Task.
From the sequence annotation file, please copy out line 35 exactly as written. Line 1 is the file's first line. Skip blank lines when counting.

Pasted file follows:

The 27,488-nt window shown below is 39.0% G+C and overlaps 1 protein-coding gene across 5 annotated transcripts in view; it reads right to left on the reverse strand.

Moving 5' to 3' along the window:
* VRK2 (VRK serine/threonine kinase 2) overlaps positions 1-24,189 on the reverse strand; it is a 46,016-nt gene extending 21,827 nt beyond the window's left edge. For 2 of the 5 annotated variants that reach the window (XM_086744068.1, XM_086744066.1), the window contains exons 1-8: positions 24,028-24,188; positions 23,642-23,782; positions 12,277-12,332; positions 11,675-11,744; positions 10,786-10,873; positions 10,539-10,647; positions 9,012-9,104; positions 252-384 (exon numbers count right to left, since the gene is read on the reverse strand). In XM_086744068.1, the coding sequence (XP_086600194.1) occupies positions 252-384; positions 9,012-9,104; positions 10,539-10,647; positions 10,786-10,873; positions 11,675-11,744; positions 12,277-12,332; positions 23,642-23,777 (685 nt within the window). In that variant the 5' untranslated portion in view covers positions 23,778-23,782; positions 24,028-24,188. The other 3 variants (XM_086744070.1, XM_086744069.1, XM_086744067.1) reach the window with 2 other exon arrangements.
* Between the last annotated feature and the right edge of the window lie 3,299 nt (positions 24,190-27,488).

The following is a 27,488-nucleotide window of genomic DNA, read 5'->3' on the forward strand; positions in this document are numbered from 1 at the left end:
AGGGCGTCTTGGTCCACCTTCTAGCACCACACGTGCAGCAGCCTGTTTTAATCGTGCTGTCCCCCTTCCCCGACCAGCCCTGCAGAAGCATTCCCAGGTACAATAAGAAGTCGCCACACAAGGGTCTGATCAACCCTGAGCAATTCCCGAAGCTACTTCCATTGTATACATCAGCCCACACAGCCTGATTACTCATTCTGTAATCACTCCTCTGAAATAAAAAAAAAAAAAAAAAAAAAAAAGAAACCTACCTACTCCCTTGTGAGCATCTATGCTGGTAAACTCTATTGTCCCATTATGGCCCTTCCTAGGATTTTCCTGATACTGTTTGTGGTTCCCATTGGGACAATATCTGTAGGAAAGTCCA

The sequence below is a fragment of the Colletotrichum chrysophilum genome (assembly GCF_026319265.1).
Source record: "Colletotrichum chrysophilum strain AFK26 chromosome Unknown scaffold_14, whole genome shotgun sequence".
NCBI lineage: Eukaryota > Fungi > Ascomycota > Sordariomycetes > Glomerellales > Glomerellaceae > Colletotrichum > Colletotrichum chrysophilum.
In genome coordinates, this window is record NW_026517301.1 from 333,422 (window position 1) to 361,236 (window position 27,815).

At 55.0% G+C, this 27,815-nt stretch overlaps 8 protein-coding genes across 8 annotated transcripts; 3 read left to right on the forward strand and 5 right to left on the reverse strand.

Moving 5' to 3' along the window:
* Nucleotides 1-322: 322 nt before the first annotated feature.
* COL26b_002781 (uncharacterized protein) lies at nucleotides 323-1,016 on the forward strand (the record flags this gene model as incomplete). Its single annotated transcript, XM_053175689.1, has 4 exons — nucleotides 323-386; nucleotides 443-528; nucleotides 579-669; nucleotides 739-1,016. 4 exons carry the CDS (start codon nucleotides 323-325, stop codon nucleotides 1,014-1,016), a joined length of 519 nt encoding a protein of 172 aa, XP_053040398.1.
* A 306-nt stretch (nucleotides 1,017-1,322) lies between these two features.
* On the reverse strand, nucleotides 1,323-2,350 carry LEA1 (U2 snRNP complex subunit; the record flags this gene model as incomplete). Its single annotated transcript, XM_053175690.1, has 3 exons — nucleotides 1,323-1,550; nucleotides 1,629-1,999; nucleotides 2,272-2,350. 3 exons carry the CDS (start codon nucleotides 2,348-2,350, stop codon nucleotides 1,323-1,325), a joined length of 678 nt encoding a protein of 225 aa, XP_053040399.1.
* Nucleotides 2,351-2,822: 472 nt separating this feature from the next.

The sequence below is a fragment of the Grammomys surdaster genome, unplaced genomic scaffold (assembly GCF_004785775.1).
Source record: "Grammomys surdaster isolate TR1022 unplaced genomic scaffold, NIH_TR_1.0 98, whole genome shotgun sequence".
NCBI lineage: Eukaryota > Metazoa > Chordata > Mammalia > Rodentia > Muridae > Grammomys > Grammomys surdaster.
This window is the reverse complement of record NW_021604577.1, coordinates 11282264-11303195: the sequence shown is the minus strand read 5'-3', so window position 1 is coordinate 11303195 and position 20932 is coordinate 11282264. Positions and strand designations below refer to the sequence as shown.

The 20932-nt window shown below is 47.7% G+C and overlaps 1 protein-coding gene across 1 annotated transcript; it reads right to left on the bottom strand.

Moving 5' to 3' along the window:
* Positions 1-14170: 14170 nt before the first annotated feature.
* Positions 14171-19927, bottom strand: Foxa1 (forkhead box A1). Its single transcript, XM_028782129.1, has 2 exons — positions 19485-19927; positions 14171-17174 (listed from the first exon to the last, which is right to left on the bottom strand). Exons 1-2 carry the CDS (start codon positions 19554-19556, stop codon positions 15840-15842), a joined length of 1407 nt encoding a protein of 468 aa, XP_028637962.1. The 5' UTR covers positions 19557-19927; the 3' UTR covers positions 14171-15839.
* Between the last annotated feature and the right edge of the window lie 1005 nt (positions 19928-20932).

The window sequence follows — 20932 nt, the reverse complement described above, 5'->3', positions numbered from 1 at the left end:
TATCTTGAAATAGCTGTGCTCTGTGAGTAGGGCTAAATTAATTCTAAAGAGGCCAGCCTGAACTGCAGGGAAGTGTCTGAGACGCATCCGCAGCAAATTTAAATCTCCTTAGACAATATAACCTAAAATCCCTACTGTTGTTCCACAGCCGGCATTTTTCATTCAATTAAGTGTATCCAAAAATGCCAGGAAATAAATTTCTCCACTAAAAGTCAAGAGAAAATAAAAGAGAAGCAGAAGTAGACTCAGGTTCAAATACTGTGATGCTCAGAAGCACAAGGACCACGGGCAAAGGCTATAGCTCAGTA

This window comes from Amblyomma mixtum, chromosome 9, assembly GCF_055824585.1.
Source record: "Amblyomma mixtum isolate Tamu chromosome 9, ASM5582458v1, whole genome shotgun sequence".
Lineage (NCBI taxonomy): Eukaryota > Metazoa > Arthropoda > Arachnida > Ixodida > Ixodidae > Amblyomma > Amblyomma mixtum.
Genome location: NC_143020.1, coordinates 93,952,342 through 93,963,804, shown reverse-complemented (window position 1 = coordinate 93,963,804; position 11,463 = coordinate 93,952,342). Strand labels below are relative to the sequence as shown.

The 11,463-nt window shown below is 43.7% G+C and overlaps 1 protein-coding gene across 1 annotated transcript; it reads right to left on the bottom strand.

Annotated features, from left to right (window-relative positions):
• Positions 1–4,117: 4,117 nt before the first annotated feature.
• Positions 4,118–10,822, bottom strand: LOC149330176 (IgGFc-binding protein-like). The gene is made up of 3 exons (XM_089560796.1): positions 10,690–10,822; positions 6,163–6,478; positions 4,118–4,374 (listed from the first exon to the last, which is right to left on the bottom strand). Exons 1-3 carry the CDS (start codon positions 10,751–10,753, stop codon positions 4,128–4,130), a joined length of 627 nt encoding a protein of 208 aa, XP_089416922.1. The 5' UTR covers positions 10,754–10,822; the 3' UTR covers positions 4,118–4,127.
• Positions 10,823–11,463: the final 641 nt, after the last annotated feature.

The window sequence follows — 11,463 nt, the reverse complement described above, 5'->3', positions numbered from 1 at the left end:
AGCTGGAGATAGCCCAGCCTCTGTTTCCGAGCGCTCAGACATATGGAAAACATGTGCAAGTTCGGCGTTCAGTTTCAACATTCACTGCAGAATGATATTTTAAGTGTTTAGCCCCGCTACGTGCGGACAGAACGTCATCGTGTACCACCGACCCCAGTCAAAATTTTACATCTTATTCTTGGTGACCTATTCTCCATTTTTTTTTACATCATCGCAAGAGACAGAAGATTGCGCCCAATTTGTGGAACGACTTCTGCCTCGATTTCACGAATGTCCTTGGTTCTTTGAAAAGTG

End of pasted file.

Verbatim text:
• Positions 1–4,117: 4,117 nt before the first annotated feature.